Ostracion meleagris (Tetraodontiformes - Ostraciidae) is a boxfish commonly known as White-spotted boxfish.
This species occurs in the Indo-Pacific and Eastern Pacific: East Africa to the Mexico, north to southern Japan and the Hawaiian Islands, south to New Caledonia and the Tuamoto Islands. The subspecies Ostracion meleagriscamurum is found in the Hawaiian Islands and Ostracion meleagris clippertonense in the Eastern Pacific.
Portrait of a juvenile boxfish, 1 cm long, collected by a bluewater diver in the top 30 meters of the Celebes Sea water column, from the Exploring the Inner Space of the Celebes Sea 2007 exploration. This exploration discovered what may be new marine species in the world’s most biologically diverse region, the dark deep Celebes Sea in the southern Philippines.
Image courtesy of Exploring the Inner Space of the Celebes Sea 2007 Exploration, NOAA-OE.
Location: Tropical reefs in Indian and south Pacific waters
Fun facts: Instead of a covering of scales, all boxfish are protected by a rigid box of fused bony plates under the skin. This means they cannot bend their body and must swim by beating their pectoral fins. A large tail gives some propulsion and is also used to help steer them like a rudder. They also secrete a poisonous slime from their skin that protects them from predators.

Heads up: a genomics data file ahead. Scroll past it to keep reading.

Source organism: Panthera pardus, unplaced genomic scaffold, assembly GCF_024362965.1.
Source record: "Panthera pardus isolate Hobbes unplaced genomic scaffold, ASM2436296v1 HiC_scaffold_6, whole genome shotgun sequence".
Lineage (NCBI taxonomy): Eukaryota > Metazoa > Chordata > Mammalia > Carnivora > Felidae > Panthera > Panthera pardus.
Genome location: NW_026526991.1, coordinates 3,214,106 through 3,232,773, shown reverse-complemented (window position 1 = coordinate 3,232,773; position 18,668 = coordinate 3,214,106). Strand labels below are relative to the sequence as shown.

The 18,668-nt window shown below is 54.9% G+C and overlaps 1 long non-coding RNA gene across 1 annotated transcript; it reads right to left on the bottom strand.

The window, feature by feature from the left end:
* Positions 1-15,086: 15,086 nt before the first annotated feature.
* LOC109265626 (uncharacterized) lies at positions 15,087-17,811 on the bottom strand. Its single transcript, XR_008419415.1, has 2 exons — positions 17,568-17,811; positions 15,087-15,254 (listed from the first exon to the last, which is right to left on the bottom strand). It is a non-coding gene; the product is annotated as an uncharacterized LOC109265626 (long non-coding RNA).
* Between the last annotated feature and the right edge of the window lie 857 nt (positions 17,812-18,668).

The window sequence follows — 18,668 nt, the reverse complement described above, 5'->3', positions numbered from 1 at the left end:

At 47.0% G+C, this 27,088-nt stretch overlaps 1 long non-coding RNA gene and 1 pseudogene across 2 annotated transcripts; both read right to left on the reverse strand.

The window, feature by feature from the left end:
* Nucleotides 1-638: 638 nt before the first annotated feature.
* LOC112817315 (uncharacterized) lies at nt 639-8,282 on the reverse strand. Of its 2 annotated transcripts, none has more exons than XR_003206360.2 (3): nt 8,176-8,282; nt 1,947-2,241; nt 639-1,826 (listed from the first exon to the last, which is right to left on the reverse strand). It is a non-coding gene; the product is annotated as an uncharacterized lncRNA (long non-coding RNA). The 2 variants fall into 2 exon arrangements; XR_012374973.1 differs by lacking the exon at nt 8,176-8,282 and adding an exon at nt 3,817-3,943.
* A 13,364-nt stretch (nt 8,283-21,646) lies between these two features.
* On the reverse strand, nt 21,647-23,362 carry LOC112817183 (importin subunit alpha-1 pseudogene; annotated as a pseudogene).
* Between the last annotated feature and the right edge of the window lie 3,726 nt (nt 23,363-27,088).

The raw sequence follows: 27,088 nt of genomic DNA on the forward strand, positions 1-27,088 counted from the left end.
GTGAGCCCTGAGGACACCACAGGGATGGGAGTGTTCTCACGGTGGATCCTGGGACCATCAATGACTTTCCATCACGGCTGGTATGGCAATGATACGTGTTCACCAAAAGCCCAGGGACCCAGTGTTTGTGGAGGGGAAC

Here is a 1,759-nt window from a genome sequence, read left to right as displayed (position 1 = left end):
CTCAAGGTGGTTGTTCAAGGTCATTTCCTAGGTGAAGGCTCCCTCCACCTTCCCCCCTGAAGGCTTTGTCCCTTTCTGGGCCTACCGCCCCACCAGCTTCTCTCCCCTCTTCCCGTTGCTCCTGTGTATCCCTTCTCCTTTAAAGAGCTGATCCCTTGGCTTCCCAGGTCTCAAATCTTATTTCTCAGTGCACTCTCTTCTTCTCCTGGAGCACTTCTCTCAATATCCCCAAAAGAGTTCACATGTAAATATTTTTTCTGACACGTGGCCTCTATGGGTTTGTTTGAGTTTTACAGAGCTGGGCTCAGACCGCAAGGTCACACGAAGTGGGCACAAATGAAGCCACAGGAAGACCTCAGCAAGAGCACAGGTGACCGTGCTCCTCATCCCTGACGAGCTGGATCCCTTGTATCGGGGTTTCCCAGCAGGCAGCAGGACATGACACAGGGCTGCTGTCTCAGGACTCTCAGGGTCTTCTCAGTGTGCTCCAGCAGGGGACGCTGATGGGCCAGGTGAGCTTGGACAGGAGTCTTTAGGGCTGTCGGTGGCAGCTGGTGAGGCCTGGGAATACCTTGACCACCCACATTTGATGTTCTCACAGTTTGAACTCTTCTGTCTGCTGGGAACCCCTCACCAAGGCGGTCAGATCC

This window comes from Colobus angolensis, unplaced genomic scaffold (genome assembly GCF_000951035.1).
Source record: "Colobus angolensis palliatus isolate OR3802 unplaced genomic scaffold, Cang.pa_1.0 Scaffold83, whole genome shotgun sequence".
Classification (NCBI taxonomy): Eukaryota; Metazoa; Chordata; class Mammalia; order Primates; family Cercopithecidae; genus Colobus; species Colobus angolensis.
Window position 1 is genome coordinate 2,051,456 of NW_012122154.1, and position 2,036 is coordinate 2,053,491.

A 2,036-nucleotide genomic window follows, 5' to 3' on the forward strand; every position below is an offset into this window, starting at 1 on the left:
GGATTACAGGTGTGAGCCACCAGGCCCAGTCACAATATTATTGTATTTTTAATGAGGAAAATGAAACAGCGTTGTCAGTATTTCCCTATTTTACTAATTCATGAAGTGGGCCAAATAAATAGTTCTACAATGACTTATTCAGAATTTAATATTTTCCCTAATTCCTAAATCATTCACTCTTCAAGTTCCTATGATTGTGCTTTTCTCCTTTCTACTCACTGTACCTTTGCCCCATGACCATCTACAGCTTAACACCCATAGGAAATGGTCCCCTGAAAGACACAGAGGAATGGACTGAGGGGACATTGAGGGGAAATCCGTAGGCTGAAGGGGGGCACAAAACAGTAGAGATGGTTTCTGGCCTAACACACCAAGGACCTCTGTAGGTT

You have just realized that the juvenile spotted trunkfish (Lactophrys bicaudalis) is the most adorable fish on the planet. This little guy is about the size of a pea. They can be founds in reefs throughout the Atlantic, Pacific, and Indian Oceans.
A temperate species endemic to the southern and western reaches of the Australian mainland rocky reefs, the Whitebarred Boxfish is an underappreciated beauty. It is encased in a rigid, bone-like carapace covered in ridges which act like stabalisers as it swims which offers an unusual visual appeal.
It is a species that displays sexual dichromatism. The male of the species (shown here) is a vivid orange with solid white banding, whilst the female and juvenile of the species are a less intense colouration (tending to brown) with black and white blotching.
"Found on coral reefs. Solitary or in small groups. Feeds on a wide variety of small bottom invertebrates such as mollusks, crustaceans, worms, sessile tunicates and sponges exposed by a jet of water ejected through the mouth. Marketed fresh locally. Toxins released when excited kill other fishes. Easily approached…"
The Spotted Trunkfish is a member of the family Ostraciidae. It can be found in reefs throughout the Pacific Ocean and Indian Ocean as well as the south eastern Atlantic Ocean. The species gets its name from the black spots it has covered over its yellow/golden body.
The spotted trunkfish, like all trunkfish of the Genus Lactophrys, secretes a colorless ciguatera toxin from glands on its skin when touched. The toxin is only dangerous when ingested, so there’s no immediate harm to divers. Predators however, as large as nurse sharks, can die as a result of eating a trunkfish.